The colloquy last Sunday on ABC, in which neither Time’s editor-in-chief (who authored its cover story on the Constitution) nor professors from Harvard and Georgetown could answer George Will’s question — Can Congress require obese people to join Weight Watchers? — was not the first time the question had been asked and non-answered.
During Elena Kagan’s confirmation hearing, Senator Coburn asked if Congress could require Americans to eat fruit and vegetables every day. Kagan said courts cannot strike down laws just because they’re dumb, producing this exchange:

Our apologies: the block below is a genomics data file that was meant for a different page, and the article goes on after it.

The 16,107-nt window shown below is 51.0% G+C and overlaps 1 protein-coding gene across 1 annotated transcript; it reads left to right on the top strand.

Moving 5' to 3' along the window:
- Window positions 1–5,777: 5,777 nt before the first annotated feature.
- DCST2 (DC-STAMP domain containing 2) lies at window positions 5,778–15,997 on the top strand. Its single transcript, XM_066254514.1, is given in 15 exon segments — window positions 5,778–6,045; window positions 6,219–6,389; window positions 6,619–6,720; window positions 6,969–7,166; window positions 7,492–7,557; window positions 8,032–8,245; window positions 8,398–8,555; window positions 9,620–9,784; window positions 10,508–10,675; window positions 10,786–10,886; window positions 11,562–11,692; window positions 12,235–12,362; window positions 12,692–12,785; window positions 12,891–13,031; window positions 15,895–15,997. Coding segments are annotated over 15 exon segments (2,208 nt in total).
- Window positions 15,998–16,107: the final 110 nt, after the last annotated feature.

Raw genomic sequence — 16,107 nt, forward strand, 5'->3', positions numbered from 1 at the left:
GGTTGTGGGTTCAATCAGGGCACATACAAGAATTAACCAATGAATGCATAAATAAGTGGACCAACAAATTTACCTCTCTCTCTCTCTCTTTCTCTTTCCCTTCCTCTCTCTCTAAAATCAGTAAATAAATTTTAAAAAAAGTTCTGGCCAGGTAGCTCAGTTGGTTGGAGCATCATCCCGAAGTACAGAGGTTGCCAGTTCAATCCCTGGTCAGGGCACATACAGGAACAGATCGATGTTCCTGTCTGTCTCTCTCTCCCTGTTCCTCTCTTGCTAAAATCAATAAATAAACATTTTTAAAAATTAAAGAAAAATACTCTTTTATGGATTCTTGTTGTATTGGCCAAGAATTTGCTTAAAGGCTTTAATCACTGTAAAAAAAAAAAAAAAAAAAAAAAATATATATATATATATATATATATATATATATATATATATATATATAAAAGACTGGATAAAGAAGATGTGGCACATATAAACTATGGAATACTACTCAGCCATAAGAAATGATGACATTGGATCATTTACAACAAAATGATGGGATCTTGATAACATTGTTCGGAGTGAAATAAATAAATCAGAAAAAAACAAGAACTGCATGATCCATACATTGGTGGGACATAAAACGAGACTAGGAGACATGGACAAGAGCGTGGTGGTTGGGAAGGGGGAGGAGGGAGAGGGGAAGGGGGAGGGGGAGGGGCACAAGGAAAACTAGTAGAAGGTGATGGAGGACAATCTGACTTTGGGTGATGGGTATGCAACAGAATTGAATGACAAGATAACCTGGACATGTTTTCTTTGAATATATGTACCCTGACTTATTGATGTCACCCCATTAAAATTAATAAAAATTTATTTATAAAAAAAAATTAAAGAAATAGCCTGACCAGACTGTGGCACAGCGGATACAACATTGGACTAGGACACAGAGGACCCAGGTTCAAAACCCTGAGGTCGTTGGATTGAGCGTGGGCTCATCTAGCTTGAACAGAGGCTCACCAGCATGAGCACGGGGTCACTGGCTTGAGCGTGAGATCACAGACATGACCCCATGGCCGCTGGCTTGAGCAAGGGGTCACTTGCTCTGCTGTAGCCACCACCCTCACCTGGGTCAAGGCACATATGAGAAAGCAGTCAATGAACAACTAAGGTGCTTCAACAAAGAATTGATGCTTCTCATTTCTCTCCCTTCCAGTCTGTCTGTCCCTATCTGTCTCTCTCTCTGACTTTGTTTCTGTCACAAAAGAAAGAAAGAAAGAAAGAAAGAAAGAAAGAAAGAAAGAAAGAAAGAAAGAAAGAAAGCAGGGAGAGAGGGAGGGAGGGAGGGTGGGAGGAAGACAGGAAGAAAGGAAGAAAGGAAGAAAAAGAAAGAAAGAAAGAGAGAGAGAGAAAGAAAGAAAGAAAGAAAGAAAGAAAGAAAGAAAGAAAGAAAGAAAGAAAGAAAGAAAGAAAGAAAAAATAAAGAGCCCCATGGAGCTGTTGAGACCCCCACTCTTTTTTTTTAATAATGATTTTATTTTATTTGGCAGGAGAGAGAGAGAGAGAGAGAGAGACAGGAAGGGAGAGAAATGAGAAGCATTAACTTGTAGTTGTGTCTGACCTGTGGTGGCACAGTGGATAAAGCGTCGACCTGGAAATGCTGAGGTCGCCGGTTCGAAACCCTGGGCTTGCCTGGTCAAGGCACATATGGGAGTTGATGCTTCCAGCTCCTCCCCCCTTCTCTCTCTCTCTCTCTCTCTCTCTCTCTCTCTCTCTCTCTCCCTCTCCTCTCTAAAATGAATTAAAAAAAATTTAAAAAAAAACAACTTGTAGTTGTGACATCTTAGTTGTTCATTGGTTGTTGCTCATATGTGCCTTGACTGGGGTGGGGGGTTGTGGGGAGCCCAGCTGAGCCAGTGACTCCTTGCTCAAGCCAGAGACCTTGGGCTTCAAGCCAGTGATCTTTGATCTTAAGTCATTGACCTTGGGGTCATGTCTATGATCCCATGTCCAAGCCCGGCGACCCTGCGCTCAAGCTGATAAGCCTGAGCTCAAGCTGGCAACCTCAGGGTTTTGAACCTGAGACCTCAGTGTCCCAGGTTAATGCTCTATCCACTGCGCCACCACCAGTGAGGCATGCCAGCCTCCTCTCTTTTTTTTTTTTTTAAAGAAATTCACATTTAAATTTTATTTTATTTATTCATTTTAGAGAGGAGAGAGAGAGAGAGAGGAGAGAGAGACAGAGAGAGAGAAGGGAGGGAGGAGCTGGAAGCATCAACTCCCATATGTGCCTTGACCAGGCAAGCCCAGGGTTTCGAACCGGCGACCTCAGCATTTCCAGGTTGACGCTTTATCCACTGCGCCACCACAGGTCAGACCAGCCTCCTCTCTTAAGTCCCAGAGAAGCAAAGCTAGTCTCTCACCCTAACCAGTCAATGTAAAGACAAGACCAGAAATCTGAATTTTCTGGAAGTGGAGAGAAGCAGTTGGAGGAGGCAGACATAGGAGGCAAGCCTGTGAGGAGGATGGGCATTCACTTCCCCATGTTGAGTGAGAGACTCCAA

COBURN: Well, I guess the question I am asking is: Do we have the power to tell people what they have to eat every day?
KAGAN: [long pause], Senator Coburn, [pause], um, [pause], I, I —
The inability of editors, professors, and Supreme Court nominees to articulate a limit on the individual mandate suggests there isn’t one, not a legal one, nor (once it becomes part of constitutional law) a logical one either. See “ObamaCare, ObamaCars, and Government-Mandated Broccoli” at Pajamas Media today. When the Supreme Court eventually considers ObamaCare, perhaps it will recall Justice Brandeis’s famous warning: “Experience should teach us to be most on our guard to protect liberty when the government’s purposes are beneficent.”